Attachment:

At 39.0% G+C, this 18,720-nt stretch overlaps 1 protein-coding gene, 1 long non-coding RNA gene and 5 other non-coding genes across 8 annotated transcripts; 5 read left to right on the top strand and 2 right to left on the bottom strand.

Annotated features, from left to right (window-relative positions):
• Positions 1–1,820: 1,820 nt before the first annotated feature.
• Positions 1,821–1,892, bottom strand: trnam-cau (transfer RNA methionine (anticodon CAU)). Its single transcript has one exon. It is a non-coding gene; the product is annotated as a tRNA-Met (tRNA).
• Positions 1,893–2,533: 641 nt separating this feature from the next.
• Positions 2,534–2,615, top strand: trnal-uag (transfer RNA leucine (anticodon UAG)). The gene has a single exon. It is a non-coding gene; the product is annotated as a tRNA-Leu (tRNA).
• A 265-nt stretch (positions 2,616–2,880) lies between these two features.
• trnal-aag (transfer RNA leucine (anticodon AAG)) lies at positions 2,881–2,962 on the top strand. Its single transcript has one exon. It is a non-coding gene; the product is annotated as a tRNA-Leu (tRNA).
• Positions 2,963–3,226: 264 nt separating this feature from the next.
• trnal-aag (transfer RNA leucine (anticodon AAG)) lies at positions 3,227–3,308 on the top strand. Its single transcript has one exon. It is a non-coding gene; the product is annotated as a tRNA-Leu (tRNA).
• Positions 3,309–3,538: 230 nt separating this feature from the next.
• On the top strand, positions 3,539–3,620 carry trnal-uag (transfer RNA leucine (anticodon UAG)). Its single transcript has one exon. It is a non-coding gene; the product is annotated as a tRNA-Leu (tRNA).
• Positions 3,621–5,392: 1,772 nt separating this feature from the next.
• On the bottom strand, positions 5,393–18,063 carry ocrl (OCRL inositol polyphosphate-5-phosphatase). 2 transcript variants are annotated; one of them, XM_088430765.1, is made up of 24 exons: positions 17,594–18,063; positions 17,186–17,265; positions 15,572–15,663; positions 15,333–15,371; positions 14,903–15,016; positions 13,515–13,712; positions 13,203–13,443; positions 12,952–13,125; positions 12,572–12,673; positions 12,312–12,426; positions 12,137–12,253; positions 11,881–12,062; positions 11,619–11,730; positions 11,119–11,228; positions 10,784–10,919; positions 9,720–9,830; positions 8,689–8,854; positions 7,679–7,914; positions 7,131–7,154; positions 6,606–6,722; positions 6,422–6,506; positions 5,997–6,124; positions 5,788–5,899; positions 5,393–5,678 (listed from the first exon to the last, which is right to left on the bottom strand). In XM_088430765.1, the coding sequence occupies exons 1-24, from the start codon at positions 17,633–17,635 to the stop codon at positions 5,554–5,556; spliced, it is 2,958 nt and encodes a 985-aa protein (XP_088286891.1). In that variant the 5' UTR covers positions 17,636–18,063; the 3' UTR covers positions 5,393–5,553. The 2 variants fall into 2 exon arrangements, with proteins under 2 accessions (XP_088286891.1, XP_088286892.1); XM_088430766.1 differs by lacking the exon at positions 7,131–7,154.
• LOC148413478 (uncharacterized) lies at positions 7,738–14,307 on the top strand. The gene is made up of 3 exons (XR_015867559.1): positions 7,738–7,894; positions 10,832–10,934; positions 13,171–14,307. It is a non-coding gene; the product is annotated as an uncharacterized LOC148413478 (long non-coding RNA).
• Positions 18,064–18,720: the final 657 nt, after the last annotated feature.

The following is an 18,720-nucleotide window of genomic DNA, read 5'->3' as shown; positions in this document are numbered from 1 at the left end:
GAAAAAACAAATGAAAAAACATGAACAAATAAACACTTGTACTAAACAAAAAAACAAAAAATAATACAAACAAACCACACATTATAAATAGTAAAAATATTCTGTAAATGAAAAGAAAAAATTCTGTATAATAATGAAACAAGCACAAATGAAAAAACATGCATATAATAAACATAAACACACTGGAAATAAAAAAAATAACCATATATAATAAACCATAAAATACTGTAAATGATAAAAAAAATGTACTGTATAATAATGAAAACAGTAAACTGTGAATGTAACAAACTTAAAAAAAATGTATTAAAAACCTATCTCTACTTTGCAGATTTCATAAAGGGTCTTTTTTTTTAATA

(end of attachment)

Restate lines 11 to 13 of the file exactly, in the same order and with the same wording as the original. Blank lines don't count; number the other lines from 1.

• Positions 3,309–3,538: 230 nt separating this feature from the next.
• On the top strand, positions 3,539–3,620 carry trnal-uag (transfer RNA leucine (anticodon UAG)). Its single transcript has one exon. It is a non-coding gene; the product is annotated as a tRNA-Leu (tRNA).
• Positions 3,621–5,392: 1,772 nt separating this feature from the next.